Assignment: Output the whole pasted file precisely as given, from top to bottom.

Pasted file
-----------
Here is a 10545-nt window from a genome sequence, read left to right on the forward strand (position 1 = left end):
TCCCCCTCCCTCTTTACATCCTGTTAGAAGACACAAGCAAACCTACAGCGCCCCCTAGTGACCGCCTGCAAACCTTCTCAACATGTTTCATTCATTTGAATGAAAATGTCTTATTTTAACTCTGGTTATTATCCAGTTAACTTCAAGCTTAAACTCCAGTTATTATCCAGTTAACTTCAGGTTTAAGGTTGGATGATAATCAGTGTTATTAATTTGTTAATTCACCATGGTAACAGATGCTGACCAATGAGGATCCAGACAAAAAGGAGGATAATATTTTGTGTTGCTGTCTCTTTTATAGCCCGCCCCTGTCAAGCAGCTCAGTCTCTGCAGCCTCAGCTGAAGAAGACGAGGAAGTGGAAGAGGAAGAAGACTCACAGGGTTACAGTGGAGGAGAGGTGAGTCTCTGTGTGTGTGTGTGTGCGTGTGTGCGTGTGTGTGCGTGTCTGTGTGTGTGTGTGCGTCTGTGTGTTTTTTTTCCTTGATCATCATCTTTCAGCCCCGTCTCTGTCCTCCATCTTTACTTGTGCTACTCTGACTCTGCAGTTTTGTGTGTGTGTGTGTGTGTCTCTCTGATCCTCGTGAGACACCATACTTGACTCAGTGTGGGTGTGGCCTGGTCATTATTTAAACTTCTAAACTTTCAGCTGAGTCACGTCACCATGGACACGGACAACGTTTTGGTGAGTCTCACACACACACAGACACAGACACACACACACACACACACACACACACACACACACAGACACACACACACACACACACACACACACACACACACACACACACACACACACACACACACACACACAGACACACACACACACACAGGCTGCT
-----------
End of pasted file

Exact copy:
Here is a 10545-nt window from a genome sequence, read left to right on the forward strand (position 1 = left end):
TCCCCCTCCCTCTTTACATCCTGTTAGAAGACACAAGCAAACCTACAGCGCCCCCTAGTGACCGCCTGCAAACCTTCTCAACATGTTTCATTCATTTGAATGAAAATGTCTTATTTTAACTCTGGTTATTATCCAGTTAACTTCAAGCTTAAACTCCAGTTATTATCCAGTTAACTTCAGGTTTAAGGTTGGATGATAATCAGTGTTATTAATTTGTTAATTCACCATGGTAACAGATGCTGACCAATGAGGATCCAGACAAAAAGGAGGATAATATTTTGTGTTGCTGTCTCTTTTATAGCCCGCCCCTGTCAAGCAGCTCAGTCTCTGCAGCCTCAGCTGAAGAAGACGAGGAAGTGGAAGAGGAAGAAGACTCACAGGGTTACAGTGGAGGAGAGGTGAGTCTCTGTGTGTGTGTGTGTGCGTGTGTGCGTGTGTGTGCGTGTCTGTGTGTGTGTGTGCGTCTGTGTGTTTTTTTTCCTTGATCATCATCTTTCAGCCCCGTCTCTGTCCTCCATCTTTACTTGTGCTACTCTGACTCTGCAGTTTTGTGTGTGTGTGTGTGTGTCTCTCTGATCCTCGTGAGACACCATACTTGACTCAGTGTGGGTGTGGCCTGGTCATTATTTAAACTTCTAAACTTTCAGCTGAGTCACGTCACCATGGACACGGACAACGTTTTGGTGAGTCTCACACACACACAGACACAGACACACACACACACACACACACACACACACACACACAGACACACACACACACACACACACACACACACACACACACACACACACACACACACACACACACACACAGACACACACACACACACAGGCTGCT